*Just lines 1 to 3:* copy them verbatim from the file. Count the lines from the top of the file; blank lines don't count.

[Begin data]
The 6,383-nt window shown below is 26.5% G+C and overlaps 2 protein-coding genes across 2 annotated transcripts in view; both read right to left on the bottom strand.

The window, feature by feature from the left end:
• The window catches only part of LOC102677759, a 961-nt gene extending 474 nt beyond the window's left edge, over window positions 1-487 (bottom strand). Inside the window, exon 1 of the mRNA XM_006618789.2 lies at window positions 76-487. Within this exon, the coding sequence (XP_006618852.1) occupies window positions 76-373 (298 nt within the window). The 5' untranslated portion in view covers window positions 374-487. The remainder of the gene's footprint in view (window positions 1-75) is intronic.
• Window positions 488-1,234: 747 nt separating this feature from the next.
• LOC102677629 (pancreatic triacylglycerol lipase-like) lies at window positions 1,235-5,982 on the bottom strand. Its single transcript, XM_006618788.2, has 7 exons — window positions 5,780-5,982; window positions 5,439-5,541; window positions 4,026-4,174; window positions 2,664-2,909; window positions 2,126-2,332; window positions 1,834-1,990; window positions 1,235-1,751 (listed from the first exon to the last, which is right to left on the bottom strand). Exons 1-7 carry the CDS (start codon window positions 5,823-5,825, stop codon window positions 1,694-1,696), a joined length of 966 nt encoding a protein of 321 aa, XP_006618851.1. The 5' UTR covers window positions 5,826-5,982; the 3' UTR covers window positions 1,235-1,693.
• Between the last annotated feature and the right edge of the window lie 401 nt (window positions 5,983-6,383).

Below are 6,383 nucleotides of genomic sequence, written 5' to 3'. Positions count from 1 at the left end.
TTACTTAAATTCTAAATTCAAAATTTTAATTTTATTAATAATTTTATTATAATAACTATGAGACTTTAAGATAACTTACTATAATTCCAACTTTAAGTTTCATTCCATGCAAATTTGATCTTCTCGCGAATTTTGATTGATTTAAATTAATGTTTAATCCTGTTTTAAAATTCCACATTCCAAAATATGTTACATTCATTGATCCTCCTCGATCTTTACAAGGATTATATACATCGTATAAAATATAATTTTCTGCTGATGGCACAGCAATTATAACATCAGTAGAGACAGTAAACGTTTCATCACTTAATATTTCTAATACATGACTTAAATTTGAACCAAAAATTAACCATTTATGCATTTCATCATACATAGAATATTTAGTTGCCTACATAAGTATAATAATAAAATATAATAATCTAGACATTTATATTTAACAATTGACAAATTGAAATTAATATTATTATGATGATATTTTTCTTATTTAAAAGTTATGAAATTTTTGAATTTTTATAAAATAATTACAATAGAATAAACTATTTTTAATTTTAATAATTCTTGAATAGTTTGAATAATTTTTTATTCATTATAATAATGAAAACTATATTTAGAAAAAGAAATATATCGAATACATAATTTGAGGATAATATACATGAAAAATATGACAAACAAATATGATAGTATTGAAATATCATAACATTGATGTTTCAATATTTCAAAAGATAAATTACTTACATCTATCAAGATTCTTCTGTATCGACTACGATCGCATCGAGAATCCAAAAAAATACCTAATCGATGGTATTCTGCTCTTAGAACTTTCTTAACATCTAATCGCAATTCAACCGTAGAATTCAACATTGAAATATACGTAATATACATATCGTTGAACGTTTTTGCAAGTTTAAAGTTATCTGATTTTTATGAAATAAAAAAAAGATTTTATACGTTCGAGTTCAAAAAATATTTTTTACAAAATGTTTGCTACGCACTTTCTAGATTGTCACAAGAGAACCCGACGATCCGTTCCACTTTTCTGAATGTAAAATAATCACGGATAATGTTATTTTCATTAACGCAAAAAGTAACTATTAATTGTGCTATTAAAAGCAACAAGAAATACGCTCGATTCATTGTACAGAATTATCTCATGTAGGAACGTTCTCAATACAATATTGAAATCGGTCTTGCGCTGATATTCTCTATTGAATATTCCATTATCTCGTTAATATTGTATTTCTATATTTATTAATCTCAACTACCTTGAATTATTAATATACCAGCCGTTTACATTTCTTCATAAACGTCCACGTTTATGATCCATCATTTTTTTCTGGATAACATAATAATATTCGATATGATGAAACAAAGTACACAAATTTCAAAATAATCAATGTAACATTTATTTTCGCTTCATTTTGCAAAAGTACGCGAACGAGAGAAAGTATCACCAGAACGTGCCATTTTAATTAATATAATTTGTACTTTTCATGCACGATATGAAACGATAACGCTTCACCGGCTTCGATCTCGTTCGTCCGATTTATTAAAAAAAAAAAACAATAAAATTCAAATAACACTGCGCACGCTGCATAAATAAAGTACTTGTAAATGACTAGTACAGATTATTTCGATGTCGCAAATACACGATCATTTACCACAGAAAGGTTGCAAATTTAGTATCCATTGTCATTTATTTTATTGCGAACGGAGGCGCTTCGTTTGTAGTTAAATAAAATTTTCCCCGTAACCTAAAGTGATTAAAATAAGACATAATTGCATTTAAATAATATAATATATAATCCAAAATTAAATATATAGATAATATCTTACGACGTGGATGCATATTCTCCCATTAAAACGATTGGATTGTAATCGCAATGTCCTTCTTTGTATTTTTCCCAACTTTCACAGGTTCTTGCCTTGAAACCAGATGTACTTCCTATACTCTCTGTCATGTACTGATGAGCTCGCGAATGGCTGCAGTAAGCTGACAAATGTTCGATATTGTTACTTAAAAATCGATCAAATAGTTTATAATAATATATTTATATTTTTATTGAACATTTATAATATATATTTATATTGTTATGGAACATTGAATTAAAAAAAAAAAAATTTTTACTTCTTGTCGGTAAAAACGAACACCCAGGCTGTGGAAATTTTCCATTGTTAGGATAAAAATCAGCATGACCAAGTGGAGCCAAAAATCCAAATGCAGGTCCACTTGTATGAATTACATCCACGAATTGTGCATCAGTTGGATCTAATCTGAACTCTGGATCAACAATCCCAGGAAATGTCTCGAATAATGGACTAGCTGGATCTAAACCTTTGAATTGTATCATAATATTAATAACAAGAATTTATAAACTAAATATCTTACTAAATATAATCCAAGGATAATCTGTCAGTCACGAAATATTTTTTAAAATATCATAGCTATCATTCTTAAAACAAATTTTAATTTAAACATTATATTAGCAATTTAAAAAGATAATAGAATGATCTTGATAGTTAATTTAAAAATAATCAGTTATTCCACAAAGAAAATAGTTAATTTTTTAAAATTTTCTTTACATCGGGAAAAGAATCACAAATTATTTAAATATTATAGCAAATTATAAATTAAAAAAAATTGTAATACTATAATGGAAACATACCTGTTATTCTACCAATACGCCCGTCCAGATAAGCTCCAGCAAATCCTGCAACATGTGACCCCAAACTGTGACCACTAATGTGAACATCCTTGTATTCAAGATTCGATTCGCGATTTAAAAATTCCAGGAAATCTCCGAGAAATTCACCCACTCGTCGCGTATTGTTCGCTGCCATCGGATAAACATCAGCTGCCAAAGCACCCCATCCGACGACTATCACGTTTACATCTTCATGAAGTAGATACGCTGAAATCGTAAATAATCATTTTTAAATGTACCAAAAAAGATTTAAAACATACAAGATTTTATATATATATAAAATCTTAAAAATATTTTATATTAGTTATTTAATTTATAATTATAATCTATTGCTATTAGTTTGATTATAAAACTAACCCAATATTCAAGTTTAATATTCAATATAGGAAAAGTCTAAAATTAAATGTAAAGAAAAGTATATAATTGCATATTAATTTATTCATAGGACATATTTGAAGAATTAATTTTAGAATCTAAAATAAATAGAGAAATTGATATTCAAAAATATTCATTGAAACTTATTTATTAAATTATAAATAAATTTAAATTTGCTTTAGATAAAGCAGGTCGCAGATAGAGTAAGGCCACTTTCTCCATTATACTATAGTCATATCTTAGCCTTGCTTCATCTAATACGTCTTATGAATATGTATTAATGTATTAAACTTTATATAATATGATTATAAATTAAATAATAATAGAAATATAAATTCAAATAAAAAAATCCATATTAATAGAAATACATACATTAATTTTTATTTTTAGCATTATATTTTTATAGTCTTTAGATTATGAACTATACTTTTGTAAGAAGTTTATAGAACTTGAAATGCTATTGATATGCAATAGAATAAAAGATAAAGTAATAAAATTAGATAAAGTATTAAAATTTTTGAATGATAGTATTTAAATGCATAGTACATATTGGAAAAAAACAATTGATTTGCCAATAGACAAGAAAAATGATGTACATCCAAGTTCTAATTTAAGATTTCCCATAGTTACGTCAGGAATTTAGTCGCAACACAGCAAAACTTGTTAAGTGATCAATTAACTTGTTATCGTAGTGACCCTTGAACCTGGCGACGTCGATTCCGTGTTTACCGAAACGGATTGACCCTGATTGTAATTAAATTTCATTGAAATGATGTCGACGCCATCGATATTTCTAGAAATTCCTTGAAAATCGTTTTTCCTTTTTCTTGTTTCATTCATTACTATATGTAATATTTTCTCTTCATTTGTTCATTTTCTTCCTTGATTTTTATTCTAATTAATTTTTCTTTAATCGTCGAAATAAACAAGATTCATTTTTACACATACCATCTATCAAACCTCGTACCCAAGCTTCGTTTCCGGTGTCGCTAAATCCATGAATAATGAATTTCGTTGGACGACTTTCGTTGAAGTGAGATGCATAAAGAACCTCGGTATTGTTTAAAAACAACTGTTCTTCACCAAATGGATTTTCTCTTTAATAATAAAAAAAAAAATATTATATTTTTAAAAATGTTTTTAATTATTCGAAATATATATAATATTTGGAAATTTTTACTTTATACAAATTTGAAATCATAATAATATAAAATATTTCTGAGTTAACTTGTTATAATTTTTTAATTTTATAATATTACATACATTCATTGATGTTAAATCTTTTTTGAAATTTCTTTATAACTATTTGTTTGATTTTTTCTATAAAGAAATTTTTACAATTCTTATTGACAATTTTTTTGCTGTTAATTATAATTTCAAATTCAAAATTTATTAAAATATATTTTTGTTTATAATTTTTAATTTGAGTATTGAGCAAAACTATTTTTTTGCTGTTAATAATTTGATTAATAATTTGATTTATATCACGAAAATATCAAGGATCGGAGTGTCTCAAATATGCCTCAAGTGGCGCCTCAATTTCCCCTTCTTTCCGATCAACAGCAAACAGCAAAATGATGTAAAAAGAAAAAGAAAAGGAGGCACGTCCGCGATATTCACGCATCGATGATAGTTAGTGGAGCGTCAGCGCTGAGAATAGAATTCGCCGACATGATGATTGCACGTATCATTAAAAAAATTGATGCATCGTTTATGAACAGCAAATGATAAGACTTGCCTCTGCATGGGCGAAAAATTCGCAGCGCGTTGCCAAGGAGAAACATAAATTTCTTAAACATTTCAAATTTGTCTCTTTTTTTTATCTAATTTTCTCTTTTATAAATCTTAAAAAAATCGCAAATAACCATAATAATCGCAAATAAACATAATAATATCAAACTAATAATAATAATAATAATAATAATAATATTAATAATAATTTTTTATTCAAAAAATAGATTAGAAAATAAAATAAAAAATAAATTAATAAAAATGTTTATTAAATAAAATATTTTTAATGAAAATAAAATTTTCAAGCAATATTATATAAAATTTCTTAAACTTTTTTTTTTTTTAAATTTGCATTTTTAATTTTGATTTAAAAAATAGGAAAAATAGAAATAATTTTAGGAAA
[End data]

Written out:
The 6,383-nt window shown below is 26.5% G+C and overlaps 2 protein-coding genes across 2 annotated transcripts in view; both read right to left on the bottom strand.

The window, feature by feature from the left end:
• The window catches only part of LOC102677759, a 961-nt gene extending 474 nt beyond the window's left edge, over window positions 1-487 (bottom strand). Inside the window, exon 1 of the mRNA XM_006618789.2 lies at window positions 76-487. Within this exon, the coding sequence (XP_006618852.1) occupies window positions 76-373 (298 nt within the window). The 5' untranslated portion in view covers window positions 374-487. The remainder of the gene's footprint in view (window positions 1-75) is intronic.